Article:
Kerry on his last visit to Israel in May with (l to r) Defense Minister Yaalon, Intelligence Minister Steinitz, PM Netanyahu and Justice Minister Livni
This post is part of Marc H. Ellis’s “Exile and the Prophetic” feature for Mondoweiss. To read the entire series visit the archive page.
It’s the next time already. The Secretary of Pandering has arrived for yet another visit to Israel and Palestine.
Where has Prime Minister Netanyahu been spending time preparing for the Secretary’s visit? In a West Bank settlement, Barkan, where he dedicated an elementary school named for his father who died last year.
Did I leave out the announcement of new settlement construction on eve of the Secretary’s visit? The Daily Beast reports approval of final plans for 69 houses in Har Homa outside of Jerusalem beyond the green line.
Meanwhile, speaking to the settlement students about the Holocaust and the Inquisition – a subject his father wrote a scholarly book about – Netanyahu reflected on Jewish history before the state of Israel:
“All sorts of bad things happened to the Jews. Why? Because they did not have a country. They did not have a land of their own, they did not have an army of their own. This is what my father saw. If you understand, remember it.”
Netanyahu’s father, Benzion Mileikowsky, was born in Warsaw and changed his name to Netanyahu in the 1930s. For his entire life he was a revisionist Zionist and an unreconstructed follower of Ze’ev Jabotinsky. Just a few years before his death, he commented about the Arab personality in an interview with Maariv:
“The tendency to conflict is the essence of the Arab. He is an enemy by essence. His personality won’t allow him to compromise. It doesn’t matter what kind of resistance he will meet, what price he will pay. His existence is one of perpetual war.”
Like father, like son, as the saying goes.
Like Arab, like Jew?
How does this sound? “The tendency to world domination is the essence of the Jew. He is an enemy by essence. His personality won’t allow him to compromise. It doesn’t matter what kind of resistance he will meet, what price he will pay. His existence is one of perpetual will to world domination.”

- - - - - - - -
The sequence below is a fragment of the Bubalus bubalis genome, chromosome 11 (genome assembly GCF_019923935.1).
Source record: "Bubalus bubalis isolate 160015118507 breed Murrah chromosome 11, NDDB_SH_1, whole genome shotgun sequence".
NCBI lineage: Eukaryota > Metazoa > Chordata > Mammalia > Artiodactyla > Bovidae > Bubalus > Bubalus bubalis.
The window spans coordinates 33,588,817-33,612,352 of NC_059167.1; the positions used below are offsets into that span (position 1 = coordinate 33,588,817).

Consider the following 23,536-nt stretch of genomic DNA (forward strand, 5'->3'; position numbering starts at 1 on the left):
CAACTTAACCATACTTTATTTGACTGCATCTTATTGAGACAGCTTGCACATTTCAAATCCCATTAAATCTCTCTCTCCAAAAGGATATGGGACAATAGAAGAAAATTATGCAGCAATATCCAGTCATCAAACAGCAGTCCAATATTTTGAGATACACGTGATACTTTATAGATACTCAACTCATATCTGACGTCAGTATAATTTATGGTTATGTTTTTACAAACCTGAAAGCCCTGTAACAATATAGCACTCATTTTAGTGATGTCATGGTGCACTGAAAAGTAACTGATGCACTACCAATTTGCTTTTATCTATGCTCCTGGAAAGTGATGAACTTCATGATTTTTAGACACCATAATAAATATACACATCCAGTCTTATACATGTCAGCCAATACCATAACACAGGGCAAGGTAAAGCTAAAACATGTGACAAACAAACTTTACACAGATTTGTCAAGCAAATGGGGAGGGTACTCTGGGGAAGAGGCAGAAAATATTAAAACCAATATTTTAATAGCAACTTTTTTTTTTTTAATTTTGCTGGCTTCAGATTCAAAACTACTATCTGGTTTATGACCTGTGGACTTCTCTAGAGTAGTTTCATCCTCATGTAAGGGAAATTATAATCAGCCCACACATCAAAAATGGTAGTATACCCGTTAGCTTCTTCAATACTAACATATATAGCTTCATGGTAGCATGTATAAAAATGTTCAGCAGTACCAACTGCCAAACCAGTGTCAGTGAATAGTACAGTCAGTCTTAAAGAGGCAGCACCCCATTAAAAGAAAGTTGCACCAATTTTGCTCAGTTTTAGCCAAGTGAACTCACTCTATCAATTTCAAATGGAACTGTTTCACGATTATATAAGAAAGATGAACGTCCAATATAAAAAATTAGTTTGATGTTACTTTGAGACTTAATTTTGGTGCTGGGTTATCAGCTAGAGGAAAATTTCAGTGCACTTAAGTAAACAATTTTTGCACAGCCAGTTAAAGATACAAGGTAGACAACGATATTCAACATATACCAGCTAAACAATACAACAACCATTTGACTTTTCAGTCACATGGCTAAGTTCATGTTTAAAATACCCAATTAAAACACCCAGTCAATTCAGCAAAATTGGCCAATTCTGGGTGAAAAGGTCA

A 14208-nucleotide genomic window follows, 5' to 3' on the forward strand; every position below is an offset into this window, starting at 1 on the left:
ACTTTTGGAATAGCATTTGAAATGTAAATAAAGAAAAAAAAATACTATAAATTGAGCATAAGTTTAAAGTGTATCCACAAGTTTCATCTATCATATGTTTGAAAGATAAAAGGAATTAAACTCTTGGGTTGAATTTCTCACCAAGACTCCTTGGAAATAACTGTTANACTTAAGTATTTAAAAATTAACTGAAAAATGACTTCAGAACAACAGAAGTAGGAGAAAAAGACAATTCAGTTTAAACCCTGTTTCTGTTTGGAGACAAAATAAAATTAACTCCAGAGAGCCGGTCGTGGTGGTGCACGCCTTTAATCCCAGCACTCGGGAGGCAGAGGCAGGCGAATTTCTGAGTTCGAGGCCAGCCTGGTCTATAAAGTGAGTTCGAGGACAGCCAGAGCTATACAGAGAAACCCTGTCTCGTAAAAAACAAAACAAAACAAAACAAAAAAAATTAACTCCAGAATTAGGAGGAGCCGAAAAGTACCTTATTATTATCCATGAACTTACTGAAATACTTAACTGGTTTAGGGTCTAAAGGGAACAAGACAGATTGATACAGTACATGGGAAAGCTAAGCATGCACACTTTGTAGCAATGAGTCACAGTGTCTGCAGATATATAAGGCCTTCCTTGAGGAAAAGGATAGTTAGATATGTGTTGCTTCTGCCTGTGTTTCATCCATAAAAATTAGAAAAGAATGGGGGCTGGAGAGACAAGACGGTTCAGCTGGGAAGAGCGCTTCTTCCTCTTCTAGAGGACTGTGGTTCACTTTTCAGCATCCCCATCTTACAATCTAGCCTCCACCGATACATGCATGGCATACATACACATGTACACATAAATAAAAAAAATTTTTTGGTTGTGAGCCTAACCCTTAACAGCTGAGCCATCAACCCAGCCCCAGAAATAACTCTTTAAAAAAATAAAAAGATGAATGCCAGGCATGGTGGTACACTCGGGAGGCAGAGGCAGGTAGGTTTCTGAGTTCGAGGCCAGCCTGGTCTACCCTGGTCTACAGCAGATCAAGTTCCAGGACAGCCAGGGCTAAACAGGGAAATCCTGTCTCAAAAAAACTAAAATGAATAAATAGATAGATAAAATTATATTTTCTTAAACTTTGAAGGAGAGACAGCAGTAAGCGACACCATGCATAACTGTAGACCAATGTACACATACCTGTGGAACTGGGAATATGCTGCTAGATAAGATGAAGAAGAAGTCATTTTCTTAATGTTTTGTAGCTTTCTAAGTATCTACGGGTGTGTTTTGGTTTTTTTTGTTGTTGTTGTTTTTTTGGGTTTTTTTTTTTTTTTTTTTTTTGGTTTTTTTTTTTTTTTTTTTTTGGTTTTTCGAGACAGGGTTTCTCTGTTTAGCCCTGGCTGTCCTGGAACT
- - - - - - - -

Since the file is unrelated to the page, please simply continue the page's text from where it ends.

Essence – the Arab as, the Jew as.
Doesn’t bode well for our Secretary of Pandering.
So back to the son. whatever he believes about essences, it is true that all sorts of bad things have happened to Jews in history. Or is this, too, back to the father? His father’s New York Times obituary in 2012 carries a caution about his history of the Inquisition: “Though praised for its insights, the book was also criticized as having ignored standard sources and interpretations. Not a few reviewers noted that it seemed to look at long-ago cases of anti-Semitism through the rear-view mirror of the Holocaust.”
We can’t always account for our father’s rear-view mirror. We can account for ours. Benjamin Netanyahu is his father – with power.
When you have a state your grievances become empowered. That’s when memory has to be disciplined. Seeing anti-Semitism through the rear-view mirror of the Holocaust is one thing. Imposing that view on others is another.
That’s the lesson of the Holocaust and the Inquisition. Imposing state, ideological or religiously sanctioned views on others creates other rear-view mirrors that reverberate through history.
It’s a lesson many Jews and the state of Israel haven’t learned.
When Benjamin Netanyahu looks in the rearview mirror he sees his father. What he should see is what his father’s ideology in an empowered state he leads has done to Palestinians.
What do Palestinians see through their rear-view mirror? The Nakba. But they also see it up the road as well.
Our Secretary of Pandering doesn’t have a clue.